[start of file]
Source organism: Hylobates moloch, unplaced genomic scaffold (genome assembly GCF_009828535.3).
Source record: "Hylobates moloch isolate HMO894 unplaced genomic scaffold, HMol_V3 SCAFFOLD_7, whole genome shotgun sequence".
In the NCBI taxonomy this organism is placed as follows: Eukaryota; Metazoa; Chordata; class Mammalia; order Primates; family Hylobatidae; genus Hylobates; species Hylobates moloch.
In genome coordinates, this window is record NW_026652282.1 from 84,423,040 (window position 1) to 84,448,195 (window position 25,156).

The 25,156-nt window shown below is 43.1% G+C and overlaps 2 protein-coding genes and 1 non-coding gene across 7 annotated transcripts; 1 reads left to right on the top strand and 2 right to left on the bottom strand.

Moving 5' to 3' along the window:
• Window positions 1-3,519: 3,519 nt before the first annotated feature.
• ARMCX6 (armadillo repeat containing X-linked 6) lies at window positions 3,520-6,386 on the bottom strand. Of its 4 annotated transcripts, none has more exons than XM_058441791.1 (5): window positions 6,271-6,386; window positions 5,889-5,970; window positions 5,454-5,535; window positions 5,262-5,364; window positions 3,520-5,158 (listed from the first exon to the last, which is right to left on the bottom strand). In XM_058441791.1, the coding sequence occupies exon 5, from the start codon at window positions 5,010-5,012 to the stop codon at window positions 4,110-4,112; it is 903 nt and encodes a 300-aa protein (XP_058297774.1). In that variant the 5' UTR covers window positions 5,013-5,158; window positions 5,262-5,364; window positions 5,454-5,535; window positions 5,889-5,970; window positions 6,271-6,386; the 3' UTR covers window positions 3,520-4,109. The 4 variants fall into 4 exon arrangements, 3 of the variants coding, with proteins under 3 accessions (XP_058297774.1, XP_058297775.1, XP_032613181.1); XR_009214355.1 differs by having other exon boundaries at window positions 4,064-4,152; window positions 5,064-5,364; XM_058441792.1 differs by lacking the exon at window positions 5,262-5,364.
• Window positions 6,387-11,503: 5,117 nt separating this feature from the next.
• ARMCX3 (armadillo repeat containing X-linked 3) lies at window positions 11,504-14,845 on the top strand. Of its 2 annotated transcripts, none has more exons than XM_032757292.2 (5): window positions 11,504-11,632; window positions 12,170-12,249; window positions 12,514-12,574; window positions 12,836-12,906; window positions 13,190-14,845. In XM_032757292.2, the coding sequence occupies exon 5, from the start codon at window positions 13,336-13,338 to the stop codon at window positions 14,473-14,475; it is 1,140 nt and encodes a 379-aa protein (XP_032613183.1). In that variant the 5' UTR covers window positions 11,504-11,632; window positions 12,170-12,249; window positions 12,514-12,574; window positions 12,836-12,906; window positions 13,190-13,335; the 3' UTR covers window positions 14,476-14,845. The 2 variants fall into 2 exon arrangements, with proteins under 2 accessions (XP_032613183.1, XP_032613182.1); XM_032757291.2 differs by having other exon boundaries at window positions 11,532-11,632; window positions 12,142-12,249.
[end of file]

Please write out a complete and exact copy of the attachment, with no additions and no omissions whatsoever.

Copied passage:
Source organism: Hylobates moloch, unplaced genomic scaffold (genome assembly GCF_009828535.3).
Source record: "Hylobates moloch isolate HMO894 unplaced genomic scaffold, HMol_V3 SCAFFOLD_7, whole genome shotgun sequence".
In the NCBI taxonomy this organism is placed as follows: Eukaryota; Metazoa; Chordata; class Mammalia; order Primates; family Hylobatidae; genus Hylobates; species Hylobates moloch.
In genome coordinates, this window is record NW_026652282.1 from 84,423,040 (window position 1) to 84,448,195 (window position 25,156).

The 25,156-nt window shown below is 43.1% G+C and overlaps 2 protein-coding genes and 1 non-coding gene across 7 annotated transcripts; 1 reads left to right on the top strand and 2 right to left on the bottom strand.

Moving 5' to 3' along the window:
• Window positions 1-3,519: 3,519 nt before the first annotated feature.
• ARMCX6 (armadillo repeat containing X-linked 6) lies at window positions 3,520-6,386 on the bottom strand. Of its 4 annotated transcripts, none has more exons than XM_058441791.1 (5): window positions 6,271-6,386; window positions 5,889-5,970; window positions 5,454-5,535; window positions 5,262-5,364; window positions 3,520-5,158 (listed from the first exon to the last, which is right to left on the bottom strand). In XM_058441791.1, the coding sequence occupies exon 5, from the start codon at window positions 5,010-5,012 to the stop codon at window positions 4,110-4,112; it is 903 nt and encodes a 300-aa protein (XP_058297774.1). In that variant the 5' UTR covers window positions 5,013-5,158; window positions 5,262-5,364; window positions 5,454-5,535; window positions 5,889-5,970; window positions 6,271-6,386; the 3' UTR covers window positions 3,520-4,109. The 4 variants fall into 4 exon arrangements, 3 of the variants coding, with proteins under 3 accessions (XP_058297774.1, XP_058297775.1, XP_032613181.1); XR_009214355.1 differs by having other exon boundaries at window positions 4,064-4,152; window positions 5,064-5,364; XM_058441792.1 differs by lacking the exon at window positions 5,262-5,364.
• Window positions 6,387-11,503: 5,117 nt separating this feature from the next.
• ARMCX3 (armadillo repeat containing X-linked 3) lies at window positions 11,504-14,845 on the top strand. Of its 2 annotated transcripts, none has more exons than XM_032757292.2 (5): window positions 11,504-11,632; window positions 12,170-12,249; window positions 12,514-12,574; window positions 12,836-12,906; window positions 13,190-14,845. In XM_032757292.2, the coding sequence occupies exon 5, from the start codon at window positions 13,336-13,338 to the stop codon at window positions 14,473-14,475; it is 1,140 nt and encodes a 379-aa protein (XP_032613183.1). In that variant the 5' UTR covers window positions 11,504-11,632; window positions 12,170-12,249; window positions 12,514-12,574; window positions 12,836-12,906; window positions 13,190-13,335; the 3' UTR covers window positions 14,476-14,845. The 2 variants fall into 2 exon arrangements, with proteins under 2 accessions (XP_032613183.1, XP_032613182.1); XM_032757291.2 differs by having other exon boundaries at window positions 11,532-11,632; window positions 12,142-12,249.